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The Effect of Feedback by Text Message (SMS) and Email on Household Electricity Consumption: Experimental Evidence


  • Maria Gleerup
  • Anders Larsen
  • Soren Leth-Petersen
  • Mikael Togeby


This paper analyzes the effect of supplying feedback by text messages (SMS) and email about electricity consumption on the level of total household electricity consumption. An experiment was conducted in which 1,452 households were randomly allocated to three experimental groups and two control groups. Feedback was supplied throughout 2007 to members of the experiment groups who accepted the invitation, and data on consumption of electricity for 2006 and 2007 collected for all participants and control group members. 30% of the households invited to receive feedback accepted the invitation. Results suggest that email and SMS messaging that communicated timely information about a householdÕs ÔexceptionalÕ consumption periods (e.g. highest week of electricity use in past quarter) produced average reductions in total annual electricity use of about 3%. The feedback technology is cheap to implement and therefore likely to be cost-effective.

Suggested Citation

  • Maria Gleerup & Anders Larsen & Soren Leth-Petersen & Mikael Togeby, 2010. "The Effect of Feedback by Text Message (SMS) and Email on Household Electricity Consumption: Experimental Evidence," The Energy Journal, International Association for Energy Economics, vol. 0(Number 3), pages 113-132.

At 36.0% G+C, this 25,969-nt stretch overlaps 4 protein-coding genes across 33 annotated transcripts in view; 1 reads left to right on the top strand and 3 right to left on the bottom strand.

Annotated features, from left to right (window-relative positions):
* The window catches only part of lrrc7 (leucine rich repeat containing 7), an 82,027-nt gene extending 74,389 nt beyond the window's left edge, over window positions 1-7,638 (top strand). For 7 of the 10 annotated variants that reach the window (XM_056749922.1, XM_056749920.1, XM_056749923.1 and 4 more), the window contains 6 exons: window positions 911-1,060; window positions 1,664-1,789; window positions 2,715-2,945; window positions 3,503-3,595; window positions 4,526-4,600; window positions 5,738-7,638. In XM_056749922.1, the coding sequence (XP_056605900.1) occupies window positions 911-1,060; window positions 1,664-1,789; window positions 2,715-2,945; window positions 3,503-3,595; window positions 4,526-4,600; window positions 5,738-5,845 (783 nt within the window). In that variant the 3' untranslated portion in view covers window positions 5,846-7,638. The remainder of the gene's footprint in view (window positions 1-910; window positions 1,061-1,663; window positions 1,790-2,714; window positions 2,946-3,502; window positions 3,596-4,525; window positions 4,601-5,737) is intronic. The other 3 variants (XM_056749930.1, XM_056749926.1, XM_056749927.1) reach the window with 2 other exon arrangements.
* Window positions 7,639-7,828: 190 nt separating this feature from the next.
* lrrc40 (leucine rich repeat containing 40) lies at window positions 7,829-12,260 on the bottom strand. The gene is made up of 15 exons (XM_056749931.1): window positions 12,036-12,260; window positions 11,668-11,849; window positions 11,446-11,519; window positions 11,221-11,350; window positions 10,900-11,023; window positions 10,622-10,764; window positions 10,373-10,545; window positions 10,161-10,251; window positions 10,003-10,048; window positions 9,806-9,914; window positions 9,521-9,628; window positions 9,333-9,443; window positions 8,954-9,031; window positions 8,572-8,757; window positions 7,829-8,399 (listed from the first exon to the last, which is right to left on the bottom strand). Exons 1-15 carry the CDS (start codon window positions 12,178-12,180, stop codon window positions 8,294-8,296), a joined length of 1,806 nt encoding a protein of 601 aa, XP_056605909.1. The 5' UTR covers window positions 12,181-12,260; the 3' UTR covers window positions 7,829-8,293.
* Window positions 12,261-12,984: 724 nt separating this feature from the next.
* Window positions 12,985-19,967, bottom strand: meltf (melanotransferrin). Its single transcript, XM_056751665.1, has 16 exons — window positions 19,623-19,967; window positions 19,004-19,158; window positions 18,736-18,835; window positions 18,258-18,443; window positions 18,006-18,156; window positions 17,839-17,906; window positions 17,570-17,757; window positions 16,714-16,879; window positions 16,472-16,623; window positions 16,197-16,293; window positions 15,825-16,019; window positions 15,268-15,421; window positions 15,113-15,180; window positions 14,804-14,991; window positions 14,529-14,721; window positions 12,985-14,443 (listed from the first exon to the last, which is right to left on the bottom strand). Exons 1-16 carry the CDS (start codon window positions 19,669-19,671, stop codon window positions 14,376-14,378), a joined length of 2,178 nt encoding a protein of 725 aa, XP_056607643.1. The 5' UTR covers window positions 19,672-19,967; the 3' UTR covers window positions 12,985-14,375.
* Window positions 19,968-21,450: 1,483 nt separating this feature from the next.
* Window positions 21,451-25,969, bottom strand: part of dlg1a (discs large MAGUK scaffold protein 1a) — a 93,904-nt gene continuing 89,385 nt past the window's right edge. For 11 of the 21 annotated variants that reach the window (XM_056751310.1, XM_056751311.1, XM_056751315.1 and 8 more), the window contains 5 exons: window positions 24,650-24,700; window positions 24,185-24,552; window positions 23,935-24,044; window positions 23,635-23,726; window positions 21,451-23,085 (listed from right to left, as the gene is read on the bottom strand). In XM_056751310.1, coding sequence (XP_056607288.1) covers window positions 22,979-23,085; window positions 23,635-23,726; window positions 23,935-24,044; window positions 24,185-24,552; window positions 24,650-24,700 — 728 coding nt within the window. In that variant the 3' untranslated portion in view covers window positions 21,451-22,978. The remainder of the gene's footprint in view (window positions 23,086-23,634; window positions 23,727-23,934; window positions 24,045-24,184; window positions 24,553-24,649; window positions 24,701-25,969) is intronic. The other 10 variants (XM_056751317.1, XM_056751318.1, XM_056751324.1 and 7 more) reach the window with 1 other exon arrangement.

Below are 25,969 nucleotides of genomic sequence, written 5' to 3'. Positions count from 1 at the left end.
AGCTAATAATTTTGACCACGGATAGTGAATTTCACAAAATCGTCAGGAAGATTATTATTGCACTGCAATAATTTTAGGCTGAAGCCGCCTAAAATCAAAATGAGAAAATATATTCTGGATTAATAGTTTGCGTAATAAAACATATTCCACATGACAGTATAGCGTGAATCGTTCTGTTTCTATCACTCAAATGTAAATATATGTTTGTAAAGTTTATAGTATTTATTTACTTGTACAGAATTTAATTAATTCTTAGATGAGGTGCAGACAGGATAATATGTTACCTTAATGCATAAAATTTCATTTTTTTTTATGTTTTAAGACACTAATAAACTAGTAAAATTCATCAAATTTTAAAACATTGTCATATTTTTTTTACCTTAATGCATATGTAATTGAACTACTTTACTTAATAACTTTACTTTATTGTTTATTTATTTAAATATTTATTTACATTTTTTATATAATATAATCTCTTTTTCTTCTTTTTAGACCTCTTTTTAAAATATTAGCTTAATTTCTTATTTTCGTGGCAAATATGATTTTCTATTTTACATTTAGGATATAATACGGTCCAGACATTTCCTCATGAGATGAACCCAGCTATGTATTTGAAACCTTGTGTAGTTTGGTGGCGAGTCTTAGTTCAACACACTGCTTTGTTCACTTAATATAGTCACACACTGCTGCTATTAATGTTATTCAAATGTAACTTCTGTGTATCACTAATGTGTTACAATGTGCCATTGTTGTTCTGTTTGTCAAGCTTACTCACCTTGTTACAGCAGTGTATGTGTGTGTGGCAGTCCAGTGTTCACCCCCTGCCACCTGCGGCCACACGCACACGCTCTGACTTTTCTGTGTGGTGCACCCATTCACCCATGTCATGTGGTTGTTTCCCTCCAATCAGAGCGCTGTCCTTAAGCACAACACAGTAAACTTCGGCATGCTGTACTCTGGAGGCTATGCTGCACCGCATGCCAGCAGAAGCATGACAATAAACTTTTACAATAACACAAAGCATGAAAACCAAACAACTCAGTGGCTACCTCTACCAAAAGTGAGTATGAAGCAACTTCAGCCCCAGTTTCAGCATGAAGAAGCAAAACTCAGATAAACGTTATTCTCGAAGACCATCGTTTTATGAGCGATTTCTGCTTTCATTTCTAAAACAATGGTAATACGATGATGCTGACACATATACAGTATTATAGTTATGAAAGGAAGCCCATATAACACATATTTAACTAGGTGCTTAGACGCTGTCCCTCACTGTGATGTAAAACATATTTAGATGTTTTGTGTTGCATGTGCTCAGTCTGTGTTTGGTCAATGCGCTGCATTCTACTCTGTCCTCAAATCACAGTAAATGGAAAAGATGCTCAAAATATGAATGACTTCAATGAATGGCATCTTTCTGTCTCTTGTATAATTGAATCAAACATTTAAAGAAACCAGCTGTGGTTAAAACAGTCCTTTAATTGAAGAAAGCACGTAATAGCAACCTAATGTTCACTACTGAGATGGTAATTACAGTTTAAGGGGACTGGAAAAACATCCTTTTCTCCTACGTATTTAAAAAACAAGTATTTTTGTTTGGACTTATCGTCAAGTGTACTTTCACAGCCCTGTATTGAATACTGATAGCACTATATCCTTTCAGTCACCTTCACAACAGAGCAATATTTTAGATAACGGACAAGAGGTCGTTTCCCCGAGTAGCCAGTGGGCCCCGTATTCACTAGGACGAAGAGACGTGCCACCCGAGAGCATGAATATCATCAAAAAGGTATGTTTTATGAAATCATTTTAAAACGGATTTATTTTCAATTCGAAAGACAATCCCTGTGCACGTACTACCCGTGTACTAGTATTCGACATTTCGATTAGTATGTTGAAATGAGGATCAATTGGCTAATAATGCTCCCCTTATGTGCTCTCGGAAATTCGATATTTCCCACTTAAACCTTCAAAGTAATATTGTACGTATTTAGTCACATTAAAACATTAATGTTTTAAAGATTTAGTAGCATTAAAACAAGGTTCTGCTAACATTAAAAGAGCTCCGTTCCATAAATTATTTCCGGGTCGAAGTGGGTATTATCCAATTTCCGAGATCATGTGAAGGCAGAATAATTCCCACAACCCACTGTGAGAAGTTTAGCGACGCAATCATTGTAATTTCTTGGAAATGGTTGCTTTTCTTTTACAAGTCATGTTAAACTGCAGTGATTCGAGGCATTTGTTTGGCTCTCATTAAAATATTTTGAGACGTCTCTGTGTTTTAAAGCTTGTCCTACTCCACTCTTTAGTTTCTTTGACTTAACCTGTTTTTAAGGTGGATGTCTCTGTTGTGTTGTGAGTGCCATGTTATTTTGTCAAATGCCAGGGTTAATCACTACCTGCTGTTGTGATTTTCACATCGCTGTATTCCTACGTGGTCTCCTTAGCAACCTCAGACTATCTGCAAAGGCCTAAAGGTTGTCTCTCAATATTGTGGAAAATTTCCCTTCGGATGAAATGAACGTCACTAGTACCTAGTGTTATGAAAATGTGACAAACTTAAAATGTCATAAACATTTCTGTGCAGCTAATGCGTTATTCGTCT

• Handle: RePEc:aen:journl:2010v31-03-a06

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    Cited by:

    1. Schleich, Joachim & Gassmann, Xavier & Faure, Corinne & Meissner, Thomas, 2016. "Making the implicit explicit: A look inside the implicit discount rate," Energy Policy, Elsevier, vol. 97(C), pages 321-331.
    2. Iwafune, Yumiko & Mori, Yuko & Kawai, Toshiaki & Yagita, Yoshie, 2017. "Energy-saving effect of automatic home energy report utilizing home energy management system data in Japan," Energy, Elsevier, vol. 125(C), pages 382-392.
    3. Nicolas Astier, 2016. "Comparative Feedbacks under Incomplete Information," Working Papers hal-01465189, HAL.
    4. Rosenkranz, Stephanie & Vringer, Kees & Dirkmaat, Thomas & van den Broek, Eva & Abeelen, Christiaan & Travaille, Anjo, 2017. "Using behavioral insights to make firms more energy efficient: A field experiment on the effects of improved communication," Energy Policy, Elsevier, vol. 108(C), pages 184-193.
    5. Maya Papineau & Nicholas Rivers, "undated". "Visualizing Energy Efficiency: A Picture is Worth More Than 1,022 Words," Carleton Economic Papers 19-10, Carleton University, Department of Economics.
    6. Schleich, Joachim & Faure, Corinne & Klobasa, Marian, 2017. "Persistence of the effects of providing feedback alongside smart metering devices on household electricity demand," Energy Policy, Elsevier, vol. 107(C), pages 225-233.
    7. Paolo Zangheri & Tiago Serrenho & Paolo Bertoldi, 2019. "Energy Savings from Feedback Systems: A Meta-Studies’ Review," Energies, MDPI, Open Access Journal, vol. 12(19), pages 1-18, October.
    8. Buckley, Penelope, 2020. "Prices, information and nudges for residential electricity conservation: A meta-analysis," Ecological Economics, Elsevier, vol. 172(C).
    9. Peter John & Jane Robb, 2017. "Using behavioural insights for citizen compliance and cooperation," Evidence Base, Australia and New Zealand School of Government, vol. 2017(1), pages 1-1, March.

    More about this item

    JEL classification:

    • F0 - International Economics - - General


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